GSK to test Ebola jab with booster from Emergent BioSolutions

A volunteer gets GSK's Ebola vaccine during a Phase I trial at the University of Oxford.--Courtesy of the University of Oxford

GlaxoSmithKline ($GSK) is testing its Ebola jab in Africa to see if it provokes an immune response strong enough to successfully beat an Ebola infection. But if it turns out to be too weak, never fear--the Big Pharma has a backup plan. It's teaming up with Maryland-based Emergent BioSolutions ($EBS) to test the latter's Ebola shot as a booster for its own vaccine.

Emergent announced on Monday that under multiple agreements with the University of Oxford, Glaxo, and the NIH's National Institute of Allergy and Infectious Diseases (NIAID), it had manufactured an Ebola candidate, called a modified vaccinia Ankara Ebola Zaire vaccine, or MVA EBOZ. It will be tested with Glaxo's candidate in a Phase I trial at the University of Oxford.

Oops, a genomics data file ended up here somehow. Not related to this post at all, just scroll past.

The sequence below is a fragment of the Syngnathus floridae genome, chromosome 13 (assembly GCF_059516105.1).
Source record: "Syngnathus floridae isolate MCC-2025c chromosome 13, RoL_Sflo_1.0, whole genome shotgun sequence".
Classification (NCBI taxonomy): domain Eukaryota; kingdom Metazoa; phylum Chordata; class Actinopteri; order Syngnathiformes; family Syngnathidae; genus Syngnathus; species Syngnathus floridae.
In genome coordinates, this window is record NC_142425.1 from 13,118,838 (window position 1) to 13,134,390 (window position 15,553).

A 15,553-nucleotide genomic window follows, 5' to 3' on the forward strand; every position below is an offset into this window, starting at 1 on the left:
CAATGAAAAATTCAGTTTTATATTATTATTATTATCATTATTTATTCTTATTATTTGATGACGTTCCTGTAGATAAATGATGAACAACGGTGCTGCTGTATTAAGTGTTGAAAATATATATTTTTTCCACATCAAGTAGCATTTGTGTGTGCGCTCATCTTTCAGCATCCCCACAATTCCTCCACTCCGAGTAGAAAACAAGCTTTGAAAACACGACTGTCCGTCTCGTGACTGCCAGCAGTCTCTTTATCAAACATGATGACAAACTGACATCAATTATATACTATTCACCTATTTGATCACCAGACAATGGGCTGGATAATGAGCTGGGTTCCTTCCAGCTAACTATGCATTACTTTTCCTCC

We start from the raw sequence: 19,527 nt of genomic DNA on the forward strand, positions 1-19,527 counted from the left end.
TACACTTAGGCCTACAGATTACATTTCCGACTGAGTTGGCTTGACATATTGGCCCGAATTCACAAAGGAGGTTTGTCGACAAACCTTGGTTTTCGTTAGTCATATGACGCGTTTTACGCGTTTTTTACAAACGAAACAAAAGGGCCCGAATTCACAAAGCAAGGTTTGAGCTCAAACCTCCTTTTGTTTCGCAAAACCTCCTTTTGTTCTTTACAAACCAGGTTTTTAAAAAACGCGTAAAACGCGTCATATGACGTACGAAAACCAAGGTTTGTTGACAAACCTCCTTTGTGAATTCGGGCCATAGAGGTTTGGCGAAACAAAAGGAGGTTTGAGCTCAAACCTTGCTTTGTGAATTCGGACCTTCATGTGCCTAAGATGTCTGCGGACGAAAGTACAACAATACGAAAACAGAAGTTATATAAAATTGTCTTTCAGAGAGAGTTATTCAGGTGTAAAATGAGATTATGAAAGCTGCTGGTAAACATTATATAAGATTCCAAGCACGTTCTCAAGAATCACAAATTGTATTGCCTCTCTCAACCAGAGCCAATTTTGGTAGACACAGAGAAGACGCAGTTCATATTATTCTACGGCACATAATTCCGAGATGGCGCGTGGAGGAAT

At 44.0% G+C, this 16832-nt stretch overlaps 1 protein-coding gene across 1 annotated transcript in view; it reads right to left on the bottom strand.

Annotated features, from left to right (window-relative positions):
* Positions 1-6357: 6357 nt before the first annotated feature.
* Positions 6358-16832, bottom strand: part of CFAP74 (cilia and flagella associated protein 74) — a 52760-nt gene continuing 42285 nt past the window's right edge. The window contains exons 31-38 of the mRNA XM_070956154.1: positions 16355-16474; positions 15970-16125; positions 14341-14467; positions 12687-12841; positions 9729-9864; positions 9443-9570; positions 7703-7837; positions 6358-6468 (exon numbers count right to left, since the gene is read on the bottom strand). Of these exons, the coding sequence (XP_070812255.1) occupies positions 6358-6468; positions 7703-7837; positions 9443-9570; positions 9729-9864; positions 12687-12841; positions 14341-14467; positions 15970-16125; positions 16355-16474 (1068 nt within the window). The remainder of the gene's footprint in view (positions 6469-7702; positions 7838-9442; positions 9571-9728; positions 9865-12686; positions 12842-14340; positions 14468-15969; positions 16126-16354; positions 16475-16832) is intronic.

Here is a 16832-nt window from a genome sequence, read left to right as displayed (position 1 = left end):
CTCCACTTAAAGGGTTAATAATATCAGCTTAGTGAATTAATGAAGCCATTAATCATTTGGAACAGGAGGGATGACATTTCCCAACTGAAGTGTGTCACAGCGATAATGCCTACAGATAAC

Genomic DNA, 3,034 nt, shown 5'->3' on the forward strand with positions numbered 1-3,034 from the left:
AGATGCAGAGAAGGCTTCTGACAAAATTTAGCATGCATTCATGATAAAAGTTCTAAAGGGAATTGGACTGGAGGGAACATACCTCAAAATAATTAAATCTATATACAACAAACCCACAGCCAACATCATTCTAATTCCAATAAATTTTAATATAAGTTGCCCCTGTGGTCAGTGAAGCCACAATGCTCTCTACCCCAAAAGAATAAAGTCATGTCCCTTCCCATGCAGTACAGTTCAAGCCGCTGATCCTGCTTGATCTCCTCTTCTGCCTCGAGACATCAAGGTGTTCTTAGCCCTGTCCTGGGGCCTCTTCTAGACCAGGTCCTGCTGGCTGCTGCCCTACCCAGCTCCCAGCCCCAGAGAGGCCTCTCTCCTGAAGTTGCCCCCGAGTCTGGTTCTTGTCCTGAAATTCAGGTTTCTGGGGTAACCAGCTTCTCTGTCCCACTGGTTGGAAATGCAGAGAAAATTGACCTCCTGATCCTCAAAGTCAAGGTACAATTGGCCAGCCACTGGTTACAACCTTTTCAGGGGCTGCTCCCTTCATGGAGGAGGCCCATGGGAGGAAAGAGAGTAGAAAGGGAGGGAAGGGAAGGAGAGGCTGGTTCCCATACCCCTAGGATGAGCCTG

The MVA EBOZ vaccine is made with a scalable process, which "has the potential to meet the demand for multi-million doses in a few months," Emergent said in a statement.

Glaxo is not the only company to go the booster route. Johnson & Johnson (J&J) and partner Bavarian Nordic may have been third to bring an Ebola vaccine to human trials, but they were first to develop a two-dose regimen, the "prime-boost" vaccine. As the name suggests, the first dose primes the immune system and the second boosts the immune response. While a booster could improve the immune response, a two-dose vaccine could complicate mass immunization.

A number of other companies are working on Ebola vaccines, but Merck ($MRK) and NewLink ($NLNK) are the only others testing their candidate in Africa. Profectus BioSciences nabbed funding from BARDA last year to take its candidate into clinical trials, while Maryland-based Novavax ($NVAX) is working on a nanoparticle jab.

- here's the release

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